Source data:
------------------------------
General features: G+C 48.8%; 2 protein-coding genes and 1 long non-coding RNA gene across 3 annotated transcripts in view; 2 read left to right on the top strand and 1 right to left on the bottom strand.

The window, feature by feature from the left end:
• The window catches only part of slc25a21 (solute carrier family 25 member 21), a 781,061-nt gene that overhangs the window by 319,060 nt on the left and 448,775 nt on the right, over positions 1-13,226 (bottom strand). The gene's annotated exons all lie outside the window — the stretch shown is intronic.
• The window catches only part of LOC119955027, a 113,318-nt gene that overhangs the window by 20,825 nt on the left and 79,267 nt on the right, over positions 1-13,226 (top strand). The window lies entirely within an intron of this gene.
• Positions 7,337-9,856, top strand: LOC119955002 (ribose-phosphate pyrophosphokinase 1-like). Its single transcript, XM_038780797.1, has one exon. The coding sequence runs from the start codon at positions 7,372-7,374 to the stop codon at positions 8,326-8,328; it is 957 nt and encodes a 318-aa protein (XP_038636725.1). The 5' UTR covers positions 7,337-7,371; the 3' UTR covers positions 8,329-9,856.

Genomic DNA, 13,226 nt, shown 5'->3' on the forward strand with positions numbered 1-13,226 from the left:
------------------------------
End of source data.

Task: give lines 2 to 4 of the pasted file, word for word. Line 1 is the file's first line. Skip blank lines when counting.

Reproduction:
The window, feature by feature from the left end:
• The window catches only part of slc25a21 (solute carrier family 25 member 21), a 781,061-nt gene that overhangs the window by 319,060 nt on the left and 448,775 nt on the right, over positions 1-13,226 (bottom strand). The gene's annotated exons all lie outside the window — the stretch shown is intronic.
• The window catches only part of LOC119955027, a 113,318-nt gene that overhangs the window by 20,825 nt on the left and 79,267 nt on the right, over positions 1-13,226 (top strand). The window lies entirely within an intron of this gene.